A conundrum solved, collectively: a 15th century Italian manuscript identified
In January 2012, we posted a plea for help in identifying a motif found in one of our medieval manuscripts: msBR65.A9S2 – a Pseudo-Augustinian Sermones ad fratres eremo. …within a few days we had re-dated the manuscript 100 years later, found out that it was probably made in Lombardy, had come to us via the French invasions of the late 18th century. … What began as an experiment in a new way of tapping into new scholarly networks ended up telling us more about this manuscript than we have ever known.
From the blog of the Special Collection of the University of St Andrews, this is an incredible example of a library reaching out to the medieval manuscript studies community to learn more about a manuscript in their collections. I hope some day I can contribute to these discussions—or at least watch more of them from the sidelines! I think crowdsourcing questions like this one is exactly the kind of things libraries and other manuscript researchers should be doing in this digital age to increase our collective knowledge about a particular work as well as awareness of a particular library’s valuable holdings.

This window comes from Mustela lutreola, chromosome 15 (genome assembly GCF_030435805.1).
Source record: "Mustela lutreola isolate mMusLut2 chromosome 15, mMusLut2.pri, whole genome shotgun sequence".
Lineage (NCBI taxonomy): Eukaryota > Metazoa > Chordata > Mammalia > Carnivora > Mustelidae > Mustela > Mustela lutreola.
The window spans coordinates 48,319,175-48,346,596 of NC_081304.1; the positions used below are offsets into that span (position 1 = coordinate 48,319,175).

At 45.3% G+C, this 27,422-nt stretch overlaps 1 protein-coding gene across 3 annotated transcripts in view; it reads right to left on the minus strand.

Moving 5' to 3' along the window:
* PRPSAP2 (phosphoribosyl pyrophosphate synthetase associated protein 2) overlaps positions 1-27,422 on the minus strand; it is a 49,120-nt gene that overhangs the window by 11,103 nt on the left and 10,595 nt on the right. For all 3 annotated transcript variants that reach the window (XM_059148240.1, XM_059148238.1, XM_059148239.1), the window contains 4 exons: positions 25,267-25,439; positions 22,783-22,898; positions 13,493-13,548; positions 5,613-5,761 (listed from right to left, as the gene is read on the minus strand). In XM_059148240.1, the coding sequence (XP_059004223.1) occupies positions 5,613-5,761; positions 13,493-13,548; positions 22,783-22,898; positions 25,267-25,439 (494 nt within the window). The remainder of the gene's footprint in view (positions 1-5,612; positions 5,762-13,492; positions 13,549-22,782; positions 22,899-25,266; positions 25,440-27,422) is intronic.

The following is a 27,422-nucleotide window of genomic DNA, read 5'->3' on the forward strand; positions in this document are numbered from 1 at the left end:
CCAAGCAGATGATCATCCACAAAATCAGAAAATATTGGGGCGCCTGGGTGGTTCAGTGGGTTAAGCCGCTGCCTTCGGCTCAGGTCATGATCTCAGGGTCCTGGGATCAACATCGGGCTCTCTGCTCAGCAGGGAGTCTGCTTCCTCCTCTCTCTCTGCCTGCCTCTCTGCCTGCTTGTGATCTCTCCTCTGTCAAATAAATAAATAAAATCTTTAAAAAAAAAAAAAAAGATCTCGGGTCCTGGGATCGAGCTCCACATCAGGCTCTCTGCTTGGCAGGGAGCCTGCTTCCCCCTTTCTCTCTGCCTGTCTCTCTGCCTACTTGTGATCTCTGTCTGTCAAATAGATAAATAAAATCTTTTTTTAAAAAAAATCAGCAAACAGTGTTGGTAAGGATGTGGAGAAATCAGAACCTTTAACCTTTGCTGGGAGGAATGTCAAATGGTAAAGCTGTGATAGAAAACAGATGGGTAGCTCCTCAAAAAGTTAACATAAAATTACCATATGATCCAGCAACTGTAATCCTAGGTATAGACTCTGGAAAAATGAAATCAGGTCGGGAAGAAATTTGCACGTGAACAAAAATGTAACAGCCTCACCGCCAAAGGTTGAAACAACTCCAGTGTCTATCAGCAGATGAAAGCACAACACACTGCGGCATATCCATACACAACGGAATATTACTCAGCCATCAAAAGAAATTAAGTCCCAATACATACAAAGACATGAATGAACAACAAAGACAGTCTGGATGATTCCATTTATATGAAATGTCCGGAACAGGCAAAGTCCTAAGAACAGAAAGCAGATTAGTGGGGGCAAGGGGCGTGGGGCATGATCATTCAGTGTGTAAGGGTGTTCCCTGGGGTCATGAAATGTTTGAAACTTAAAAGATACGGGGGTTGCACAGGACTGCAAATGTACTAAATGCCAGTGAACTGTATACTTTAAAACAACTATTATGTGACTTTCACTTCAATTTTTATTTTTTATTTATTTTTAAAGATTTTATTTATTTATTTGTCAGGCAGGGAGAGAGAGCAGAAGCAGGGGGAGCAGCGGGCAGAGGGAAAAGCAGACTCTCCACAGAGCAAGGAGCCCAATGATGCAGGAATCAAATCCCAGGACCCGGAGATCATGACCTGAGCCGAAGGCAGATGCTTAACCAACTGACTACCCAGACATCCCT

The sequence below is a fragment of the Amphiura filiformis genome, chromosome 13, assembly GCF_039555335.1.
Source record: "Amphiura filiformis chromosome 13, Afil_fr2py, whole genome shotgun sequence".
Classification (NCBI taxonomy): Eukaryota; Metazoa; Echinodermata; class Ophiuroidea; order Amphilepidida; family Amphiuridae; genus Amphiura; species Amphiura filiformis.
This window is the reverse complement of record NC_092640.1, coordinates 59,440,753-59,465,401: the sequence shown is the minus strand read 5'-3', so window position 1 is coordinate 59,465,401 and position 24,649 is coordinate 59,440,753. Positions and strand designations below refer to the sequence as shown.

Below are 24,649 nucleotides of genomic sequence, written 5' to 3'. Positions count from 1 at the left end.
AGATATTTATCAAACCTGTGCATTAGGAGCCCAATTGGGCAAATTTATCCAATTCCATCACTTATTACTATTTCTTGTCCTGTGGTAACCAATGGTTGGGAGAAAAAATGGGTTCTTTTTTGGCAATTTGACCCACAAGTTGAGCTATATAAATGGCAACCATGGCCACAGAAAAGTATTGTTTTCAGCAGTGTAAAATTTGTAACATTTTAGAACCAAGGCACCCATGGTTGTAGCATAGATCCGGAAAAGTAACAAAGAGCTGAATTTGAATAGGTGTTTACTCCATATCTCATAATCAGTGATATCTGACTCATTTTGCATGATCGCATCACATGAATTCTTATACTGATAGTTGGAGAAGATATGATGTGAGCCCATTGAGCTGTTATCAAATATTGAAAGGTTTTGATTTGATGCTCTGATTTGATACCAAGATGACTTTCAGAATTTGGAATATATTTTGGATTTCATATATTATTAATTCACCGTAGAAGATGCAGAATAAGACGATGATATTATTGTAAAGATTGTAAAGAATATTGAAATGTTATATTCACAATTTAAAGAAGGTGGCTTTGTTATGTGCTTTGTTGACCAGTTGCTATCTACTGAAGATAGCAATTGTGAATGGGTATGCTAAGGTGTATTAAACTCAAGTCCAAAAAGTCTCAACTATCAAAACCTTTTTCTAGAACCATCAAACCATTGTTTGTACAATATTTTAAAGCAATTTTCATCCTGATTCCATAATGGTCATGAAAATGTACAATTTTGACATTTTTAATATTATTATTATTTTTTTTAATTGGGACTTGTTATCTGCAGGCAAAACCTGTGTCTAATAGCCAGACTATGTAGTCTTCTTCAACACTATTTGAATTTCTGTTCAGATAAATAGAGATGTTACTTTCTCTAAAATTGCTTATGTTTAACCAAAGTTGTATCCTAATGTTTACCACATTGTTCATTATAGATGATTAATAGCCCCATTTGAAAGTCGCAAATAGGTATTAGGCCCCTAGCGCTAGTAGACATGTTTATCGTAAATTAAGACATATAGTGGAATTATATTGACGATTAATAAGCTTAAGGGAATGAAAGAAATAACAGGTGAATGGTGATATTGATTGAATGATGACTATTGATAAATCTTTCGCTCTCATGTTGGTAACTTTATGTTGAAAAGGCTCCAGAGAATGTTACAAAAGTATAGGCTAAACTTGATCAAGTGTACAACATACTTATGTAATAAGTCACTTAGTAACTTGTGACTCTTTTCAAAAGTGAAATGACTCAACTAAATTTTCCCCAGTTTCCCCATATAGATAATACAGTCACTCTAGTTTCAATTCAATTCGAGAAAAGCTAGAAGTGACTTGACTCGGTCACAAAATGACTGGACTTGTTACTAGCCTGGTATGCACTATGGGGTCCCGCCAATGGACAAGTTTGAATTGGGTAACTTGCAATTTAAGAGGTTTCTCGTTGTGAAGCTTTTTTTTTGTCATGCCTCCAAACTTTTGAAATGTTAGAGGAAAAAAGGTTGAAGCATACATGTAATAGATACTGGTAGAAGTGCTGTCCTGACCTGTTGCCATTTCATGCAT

There are some communities where this outreach works extremely well, for example the cryptography scene – they did that for ages, putting out requests to solve certain ciphers and code. Many of those have historical interest as well.
Ooooh, that does seem like another great place to use the internet for collective decoding. I wonder if they’ve ever tried that with the Voynich manuscript…
Also hi! :D
Indeed, that one had a lot of speculation as well, I remember reading threads about them. Right now I found these, but will look whether I find anything more:
Click to access voynich-11.pdf
The Hacker News crowd has very wide interests and good to have suggestions for different approaches for them. Reddit on the other hand seems to have more specialists, who can dive into things very deeply and give some great analysis in general.
And hey :D